Rock ā€˜nā€™ Roll High School

Today’s movie is Rock ‘n’ Roll High School. It a it is an updated, punk-rock version of a Frankie and Annette teen romp, just as the Ramones are an updated version of 60’s pop. And while the Ramones are legit punk, it is too sweet and good natured to feel truly disreputable. That is probably it’s biggest charm. None of the students are really ruining their lives.

The story belongs to two girls: Riff Randall, who thinks school is a drag and just wants to have fun, and her smart friend Kate Rambeau. Kate is apparently on track to be valedictorian but keeps getting in trouble by hanging tight with Riff. It’s like Lindsay from Freaks and Geeks never stopped hanging out with Millie, her mathlete friend. Another break with expected types is the high school star quarterback: he is neither the villian nor a hero. He’s just another dull high school boy who doesn’t know how to talk to girls.

The Ramones play a concert, and while it isn’t really concert footage but it’s great band footage regardless. It was probalby about the most serious thing in the movie. Consisering they played a song about Pinhead at a concert attended by a six foot mouse, that sets a low bar for seriousness.

Return of the Secaucus 7

I saw Return of the Secaucus 7 as part of Richard Linklater’s Jewels in the Wasteland series at the Austin Film Society. This is often described as “The Little Chill,” as it is generally recognized being a spiritural successor to The Big Chill, a movie I viscerally hated when it came out. Secaucus 7 is populated by a group of more sympathetic people. The idealists went on to become teachers, doctors, drug abuse counselors.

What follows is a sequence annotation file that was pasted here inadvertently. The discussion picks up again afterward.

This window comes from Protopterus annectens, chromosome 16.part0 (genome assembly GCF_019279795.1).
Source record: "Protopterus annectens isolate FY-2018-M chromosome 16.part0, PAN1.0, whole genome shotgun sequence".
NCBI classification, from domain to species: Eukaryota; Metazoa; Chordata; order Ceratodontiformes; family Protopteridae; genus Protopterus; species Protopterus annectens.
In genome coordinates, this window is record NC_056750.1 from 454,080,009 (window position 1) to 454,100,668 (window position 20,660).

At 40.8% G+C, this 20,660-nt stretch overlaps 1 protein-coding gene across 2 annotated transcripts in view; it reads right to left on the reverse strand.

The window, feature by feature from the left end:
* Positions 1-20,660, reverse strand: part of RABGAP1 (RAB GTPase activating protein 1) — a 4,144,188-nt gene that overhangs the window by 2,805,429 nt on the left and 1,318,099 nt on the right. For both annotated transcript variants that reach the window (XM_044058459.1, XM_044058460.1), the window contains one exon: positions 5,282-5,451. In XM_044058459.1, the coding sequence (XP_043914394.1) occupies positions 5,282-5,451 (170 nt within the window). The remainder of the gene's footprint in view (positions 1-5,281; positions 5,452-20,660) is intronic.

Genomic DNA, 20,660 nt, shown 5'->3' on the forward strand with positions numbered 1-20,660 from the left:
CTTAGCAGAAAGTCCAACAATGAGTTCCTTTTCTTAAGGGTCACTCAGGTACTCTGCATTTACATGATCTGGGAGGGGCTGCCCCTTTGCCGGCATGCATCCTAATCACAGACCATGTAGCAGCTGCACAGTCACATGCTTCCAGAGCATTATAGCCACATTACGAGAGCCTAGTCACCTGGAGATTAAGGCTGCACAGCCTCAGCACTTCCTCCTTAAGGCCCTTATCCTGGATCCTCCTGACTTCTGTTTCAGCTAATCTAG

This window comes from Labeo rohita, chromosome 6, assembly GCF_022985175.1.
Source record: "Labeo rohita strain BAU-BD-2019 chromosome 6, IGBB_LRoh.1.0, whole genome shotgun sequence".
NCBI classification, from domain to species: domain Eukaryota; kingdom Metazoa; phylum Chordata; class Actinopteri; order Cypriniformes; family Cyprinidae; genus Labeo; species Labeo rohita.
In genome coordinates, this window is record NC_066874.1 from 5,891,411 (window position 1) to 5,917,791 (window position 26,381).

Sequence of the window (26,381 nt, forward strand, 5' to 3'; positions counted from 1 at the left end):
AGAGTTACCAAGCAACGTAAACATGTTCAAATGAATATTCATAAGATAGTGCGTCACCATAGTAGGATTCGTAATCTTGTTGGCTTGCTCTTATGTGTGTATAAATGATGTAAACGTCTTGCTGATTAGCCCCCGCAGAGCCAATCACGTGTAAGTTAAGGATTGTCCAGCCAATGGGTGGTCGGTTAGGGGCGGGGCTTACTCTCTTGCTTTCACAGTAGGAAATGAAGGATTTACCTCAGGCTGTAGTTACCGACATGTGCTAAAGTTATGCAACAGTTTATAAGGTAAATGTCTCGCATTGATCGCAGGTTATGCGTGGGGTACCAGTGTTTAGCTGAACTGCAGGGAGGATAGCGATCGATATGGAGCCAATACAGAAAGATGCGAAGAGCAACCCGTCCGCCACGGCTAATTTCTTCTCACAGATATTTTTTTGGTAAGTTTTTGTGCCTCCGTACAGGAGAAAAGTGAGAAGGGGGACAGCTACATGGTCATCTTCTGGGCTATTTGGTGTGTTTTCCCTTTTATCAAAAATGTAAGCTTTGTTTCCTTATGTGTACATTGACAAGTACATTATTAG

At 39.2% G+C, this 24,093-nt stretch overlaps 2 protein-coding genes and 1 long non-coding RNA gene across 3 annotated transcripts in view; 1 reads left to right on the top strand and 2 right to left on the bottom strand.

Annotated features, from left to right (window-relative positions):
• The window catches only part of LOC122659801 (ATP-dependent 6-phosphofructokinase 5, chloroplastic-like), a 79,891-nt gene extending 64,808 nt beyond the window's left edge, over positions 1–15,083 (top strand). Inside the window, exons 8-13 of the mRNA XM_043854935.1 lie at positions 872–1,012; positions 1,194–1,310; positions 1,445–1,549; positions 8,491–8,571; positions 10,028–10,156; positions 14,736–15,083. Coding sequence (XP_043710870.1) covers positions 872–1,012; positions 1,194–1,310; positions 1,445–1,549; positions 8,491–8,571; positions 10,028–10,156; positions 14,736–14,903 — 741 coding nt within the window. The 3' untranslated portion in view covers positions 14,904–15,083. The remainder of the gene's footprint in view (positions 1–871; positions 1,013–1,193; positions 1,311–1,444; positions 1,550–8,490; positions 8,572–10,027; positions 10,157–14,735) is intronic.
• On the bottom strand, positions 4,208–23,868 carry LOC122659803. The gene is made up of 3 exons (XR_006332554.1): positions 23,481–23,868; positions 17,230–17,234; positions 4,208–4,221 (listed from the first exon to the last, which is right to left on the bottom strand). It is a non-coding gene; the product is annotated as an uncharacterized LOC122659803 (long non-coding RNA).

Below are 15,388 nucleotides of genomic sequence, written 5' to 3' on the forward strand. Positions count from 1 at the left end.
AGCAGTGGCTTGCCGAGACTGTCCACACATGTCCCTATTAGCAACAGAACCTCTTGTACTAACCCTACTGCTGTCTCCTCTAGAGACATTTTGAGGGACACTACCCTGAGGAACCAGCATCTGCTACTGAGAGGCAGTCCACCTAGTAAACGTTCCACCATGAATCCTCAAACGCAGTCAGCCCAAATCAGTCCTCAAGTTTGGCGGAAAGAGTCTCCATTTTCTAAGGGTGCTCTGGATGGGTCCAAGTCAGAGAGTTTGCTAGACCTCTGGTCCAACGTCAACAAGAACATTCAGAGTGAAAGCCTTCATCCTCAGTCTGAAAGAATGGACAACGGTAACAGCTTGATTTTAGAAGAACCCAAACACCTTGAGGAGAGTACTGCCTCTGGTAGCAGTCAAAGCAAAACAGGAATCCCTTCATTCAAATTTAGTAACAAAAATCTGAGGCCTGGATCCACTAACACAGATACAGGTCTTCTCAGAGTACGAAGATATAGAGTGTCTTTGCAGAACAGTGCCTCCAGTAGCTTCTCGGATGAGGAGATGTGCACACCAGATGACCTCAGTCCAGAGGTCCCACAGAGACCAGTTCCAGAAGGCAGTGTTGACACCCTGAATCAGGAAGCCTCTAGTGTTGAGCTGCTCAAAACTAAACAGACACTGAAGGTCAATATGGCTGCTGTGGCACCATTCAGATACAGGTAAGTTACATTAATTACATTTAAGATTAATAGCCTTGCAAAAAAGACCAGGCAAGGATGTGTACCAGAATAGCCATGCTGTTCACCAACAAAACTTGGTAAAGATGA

It’s a talky, actorly movie, and the best scenes are dialog: Three guys recite a perfectly timed ensemble of a motor sports commercial: “Sunday! Sunday! Sunday! At Washington Valley Speedway: thrills, chills, and spills!” Another scene has a woman vomiting off screen in another room, while to guys try to figure out who it is based on the sounds. “No, Maura more of a ralpher.”

It kind of makes me wonder how I’d react to The Big Chill now.

On a side-note, Linklater revealed that the big money in Hollywood is in rewrites. When a multi-million production is scheduled to start and they have script problems, they’re willing to shell out a boatload of money for a week of work. Apparenly Sayles is a writing machine, makes a living this way, and rolls much of the money into is indie projects.